Here at GaffneyLewis, LLC, our approach to mediation has adapted to meet the needs of the attorney and parties we serve as we continue to navigate the coronavirus pandemic. We are proud members of the National Academy of Distinguished Neutrals and our objective is to ensure that the attorneys and their clients get the most possible out of remote mediation. But we recognize that not everyone is familiar with the process and may still have questions about it. We encourage you, if mediation is in your near future, to give us a call to learn more or schedule with our certified mediators online at and



GaffneyLewis Partner, Amy Gaffney, Inducted into National Academy of Distinguished Neutrals

(February 1, 2021) – GaffneyLewis, LLC is pleased to announce that Amy Gaffney has been inducted into the National Academy of Distinguished Neutrals (NADN).

NADN membership is by invitation only and limited to professional mediators and arbitrators who are well established as trusted neutrals among the legal community within their state of practice.  All Academy members have been found to meet stringent practice criteria and are among the most in-demand neutrals in their respective states, as nominated by both peers and litigation firms.

“It’s an honor to be recognized for my mediation practice and included among such highly-regarded mediators,” said Gaffney.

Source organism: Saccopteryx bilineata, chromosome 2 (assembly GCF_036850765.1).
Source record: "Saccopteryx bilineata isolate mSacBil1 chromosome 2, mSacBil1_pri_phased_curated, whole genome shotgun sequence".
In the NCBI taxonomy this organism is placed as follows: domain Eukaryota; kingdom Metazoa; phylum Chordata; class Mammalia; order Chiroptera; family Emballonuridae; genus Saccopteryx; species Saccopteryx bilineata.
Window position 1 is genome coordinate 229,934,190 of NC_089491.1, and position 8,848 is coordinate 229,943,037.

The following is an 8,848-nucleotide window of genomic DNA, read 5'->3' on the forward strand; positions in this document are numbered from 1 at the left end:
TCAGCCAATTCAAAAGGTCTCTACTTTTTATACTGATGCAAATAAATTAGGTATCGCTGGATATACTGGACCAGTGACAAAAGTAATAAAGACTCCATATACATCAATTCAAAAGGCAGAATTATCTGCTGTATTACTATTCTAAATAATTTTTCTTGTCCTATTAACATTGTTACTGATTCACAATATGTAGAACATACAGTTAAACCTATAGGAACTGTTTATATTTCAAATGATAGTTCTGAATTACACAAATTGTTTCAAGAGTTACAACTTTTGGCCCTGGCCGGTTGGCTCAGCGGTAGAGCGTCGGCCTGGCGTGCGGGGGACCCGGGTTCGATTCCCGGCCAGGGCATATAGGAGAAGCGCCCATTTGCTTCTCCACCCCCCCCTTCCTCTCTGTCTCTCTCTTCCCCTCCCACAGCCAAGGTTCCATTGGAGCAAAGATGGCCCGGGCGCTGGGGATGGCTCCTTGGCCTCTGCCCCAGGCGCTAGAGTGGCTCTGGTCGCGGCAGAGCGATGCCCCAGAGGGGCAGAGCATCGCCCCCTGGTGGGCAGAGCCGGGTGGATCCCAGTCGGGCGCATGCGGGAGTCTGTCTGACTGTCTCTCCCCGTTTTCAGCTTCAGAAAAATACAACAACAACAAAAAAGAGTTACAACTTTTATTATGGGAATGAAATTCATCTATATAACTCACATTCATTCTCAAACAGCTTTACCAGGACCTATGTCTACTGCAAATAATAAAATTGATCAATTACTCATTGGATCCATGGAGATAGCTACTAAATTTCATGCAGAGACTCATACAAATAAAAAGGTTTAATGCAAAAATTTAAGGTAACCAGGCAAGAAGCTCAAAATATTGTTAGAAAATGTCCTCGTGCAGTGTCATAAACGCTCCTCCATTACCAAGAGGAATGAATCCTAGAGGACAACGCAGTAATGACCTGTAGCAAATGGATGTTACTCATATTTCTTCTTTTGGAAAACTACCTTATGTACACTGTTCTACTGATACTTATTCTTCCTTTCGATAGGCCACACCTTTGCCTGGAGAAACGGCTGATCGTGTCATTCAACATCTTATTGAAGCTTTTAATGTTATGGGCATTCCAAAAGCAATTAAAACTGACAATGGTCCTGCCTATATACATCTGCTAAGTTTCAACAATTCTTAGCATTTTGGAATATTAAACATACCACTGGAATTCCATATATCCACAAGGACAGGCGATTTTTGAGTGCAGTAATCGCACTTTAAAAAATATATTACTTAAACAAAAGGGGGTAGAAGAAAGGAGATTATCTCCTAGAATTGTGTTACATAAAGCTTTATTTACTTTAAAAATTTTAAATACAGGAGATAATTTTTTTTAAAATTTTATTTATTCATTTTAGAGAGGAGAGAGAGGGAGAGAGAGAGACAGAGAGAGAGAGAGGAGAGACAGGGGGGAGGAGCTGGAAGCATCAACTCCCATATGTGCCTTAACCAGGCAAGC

Only 34 attorneys in South Carolina have been accepted in the Academy and Gaffney is the 4th female attorney to be included. Her partner, Regina Hollins Lewis, is also a member, having been inducted in 2019.

Gaffney, a founding partner working in the firm’s Charleston office, has been a certified mediator since 1995 and has been involved in the resolution of hundreds of state and federal employment and tort cases. A litigation attorney, Gaffney also represents individuals and companies throughout the state of South Carolina in employment and tort matters.

Lewis, a founding partner based out of the firm’s Columbia office, is also a certified mediator and regularly mediates employment and tort matters across the state. In addition to her mediation practice, Lewis has over 33 years of civil litigation and appellate experience.